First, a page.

His place was taken by one of the city’s most colourful characters of the times, aviation fanatic James Tytler, the first man to successfully fly a hot air balloon in Great Britain.
He had left university at 15 and his fortunes had already swung from whaling ship surgeon to the debtors’ prison. As editor, he penned 9000 pages – increasing it from three volumes to nine – while hunched over his washerwoman landlady’s upturned washtub.
Tytler was paid a pittance for his efforts and supplemented his meagre income by working with Robert Burns writing lyrics for Scottish ballads and, bizarrely, writing a guide to Edinburgh’s prostitutes which rated their performance, looks and condition of their teeth.
It was while researching the encyclopaedia that he became fascinated with flight. And by 1784 he had made aviation history in his pioneering Grand Edinburgh Fire Balloon, launching himself upwards from a spot at Abbeyhill and soaring to around 40ft before settling, rather unfortunately, in a dung pile in Restalrig.
The encyclopaedia’s fortunes were even more uplifting. By 1830 it was into its seventh edition and had gained wide credibility. There were eminent contributors such as Sir Walter Scott writing about chivalry, drama and romance; George Bernard Shaw on socialism; Leon Trotsky on Lenin. Harry Houdini expounded on the subject of conjuring, Albert Einstein on time and space and Marie Curie on radium.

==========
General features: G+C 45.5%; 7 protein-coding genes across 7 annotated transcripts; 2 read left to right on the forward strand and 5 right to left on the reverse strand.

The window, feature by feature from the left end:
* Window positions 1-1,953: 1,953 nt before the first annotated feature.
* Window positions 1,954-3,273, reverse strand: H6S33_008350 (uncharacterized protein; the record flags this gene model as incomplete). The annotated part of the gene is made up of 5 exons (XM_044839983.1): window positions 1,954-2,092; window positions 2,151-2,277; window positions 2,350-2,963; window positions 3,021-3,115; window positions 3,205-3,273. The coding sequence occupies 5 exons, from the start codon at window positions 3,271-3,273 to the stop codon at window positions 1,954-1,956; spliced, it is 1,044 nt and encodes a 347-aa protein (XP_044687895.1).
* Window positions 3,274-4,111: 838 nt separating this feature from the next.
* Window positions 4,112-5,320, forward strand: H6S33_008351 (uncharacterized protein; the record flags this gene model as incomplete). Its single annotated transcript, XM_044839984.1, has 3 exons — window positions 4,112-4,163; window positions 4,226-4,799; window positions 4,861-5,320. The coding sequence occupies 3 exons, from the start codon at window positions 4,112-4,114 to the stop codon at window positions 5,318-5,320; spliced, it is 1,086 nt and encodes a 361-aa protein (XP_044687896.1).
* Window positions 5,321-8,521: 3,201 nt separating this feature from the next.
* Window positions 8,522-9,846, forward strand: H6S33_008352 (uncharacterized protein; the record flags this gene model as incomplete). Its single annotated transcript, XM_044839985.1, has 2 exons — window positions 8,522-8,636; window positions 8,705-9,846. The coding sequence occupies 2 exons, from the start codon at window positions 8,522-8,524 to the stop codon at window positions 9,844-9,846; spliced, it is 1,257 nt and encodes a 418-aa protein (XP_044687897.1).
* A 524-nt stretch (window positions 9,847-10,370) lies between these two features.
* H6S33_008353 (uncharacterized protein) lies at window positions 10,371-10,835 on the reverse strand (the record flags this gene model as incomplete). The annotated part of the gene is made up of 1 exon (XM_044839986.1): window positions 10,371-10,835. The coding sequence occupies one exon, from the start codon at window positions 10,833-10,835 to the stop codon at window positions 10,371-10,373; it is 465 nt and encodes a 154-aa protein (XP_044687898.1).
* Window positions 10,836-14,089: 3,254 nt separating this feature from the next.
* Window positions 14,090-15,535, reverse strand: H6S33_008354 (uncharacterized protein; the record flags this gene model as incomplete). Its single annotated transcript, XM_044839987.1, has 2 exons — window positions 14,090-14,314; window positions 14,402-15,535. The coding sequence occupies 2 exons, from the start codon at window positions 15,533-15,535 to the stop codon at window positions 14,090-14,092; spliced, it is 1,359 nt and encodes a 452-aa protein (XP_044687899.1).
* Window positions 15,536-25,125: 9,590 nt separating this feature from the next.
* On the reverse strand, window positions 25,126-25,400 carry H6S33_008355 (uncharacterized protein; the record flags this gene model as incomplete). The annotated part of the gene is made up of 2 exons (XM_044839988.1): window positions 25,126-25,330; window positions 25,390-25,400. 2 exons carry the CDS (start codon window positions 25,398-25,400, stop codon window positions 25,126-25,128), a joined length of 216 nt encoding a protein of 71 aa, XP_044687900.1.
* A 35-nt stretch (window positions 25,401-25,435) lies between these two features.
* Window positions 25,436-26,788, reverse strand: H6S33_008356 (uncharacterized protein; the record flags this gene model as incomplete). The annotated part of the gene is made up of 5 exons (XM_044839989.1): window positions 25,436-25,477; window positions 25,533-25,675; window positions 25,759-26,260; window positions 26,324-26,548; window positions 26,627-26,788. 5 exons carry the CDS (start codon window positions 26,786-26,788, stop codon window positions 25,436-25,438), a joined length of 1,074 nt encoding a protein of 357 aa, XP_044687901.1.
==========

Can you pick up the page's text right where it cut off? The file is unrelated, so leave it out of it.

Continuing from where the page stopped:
Unlike the dodo it survived, eventually switching its headquarters to London and then the US where travelling salesmen sold thousands of copies to families who saw it as a middle class status symbol.
The decision to end its print version, however, is no surprise to second-hand book dealer William Lytle, of Edinburgh Books in West Port.
“It’s been impossible to sell for years,” he says. “I’d have thought the writing was on the wall for a long time, that it would stop publishing.
“I am sometimes offered later editions but to be honest I’m more likely to rip out the illustrations and throw away the rest of the book.
“They were beautifully illustrated,” he adds. “And they had the top guys of the day writing for them, the likes of James Clerk Maxwell was science editor, for example. Volumes one and three of the first edition alone are priced at around £6000, later editions don’t sell.”